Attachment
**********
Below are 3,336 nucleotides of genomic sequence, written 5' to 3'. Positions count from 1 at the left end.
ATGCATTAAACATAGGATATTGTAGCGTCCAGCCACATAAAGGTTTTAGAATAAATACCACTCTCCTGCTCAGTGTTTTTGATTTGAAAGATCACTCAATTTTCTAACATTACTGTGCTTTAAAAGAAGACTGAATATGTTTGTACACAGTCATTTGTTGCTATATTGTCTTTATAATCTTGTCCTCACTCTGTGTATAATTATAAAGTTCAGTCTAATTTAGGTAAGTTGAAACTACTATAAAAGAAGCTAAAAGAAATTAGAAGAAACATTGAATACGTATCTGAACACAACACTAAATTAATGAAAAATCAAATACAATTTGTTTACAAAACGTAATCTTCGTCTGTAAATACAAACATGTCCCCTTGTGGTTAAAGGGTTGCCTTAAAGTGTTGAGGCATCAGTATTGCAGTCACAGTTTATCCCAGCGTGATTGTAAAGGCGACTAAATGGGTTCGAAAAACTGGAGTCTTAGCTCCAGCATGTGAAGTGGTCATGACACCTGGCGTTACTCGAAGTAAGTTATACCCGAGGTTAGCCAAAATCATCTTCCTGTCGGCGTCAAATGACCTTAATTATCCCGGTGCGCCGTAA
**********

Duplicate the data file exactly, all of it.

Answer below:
Below are 3,336 nucleotides of genomic sequence, written 5' to 3'. Positions count from 1 at the left end.
ATGCATTAAACATAGGATATTGTAGCGTCCAGCCACATAAAGGTTTTAGAATAAATACCACTCTCCTGCTCAGTGTTTTTGATTTGAAAGATCACTCAATTTTCTAACATTACTGTGCTTTAAAAGAAGACTGAATATGTTTGTACACAGTCATTTGTTGCTATATTGTCTTTATAATCTTGTCCTCACTCTGTGTATAATTATAAAGTTCAGTCTAATTTAGGTAAGTTGAAACTACTATAAAAGAAGCTAAAAGAAATTAGAAGAAACATTGAATACGTATCTGAACACAACACTAAATTAATGAAAAATCAAATACAATTTGTTTACAAAACGTAATCTTCGTCTGTAAATACAAACATGTCCCCTTGTGGTTAAAGGGTTGCCTTAAAGTGTTGAGGCATCAGTATTGCAGTCACAGTTTATCCCAGCGTGATTGTAAAGGCGACTAAATGGGTTCGAAAAACTGGAGTCTTAGCTCCAGCATGTGAAGTGGTCATGACACCTGGCGTTACTCGAAGTAAGTTATACCCGAGGTTAGCCAAAATCATCTTCCTGTCGGCGTCAAATGACCTTAATTATCCCGGTGCGCCGTAA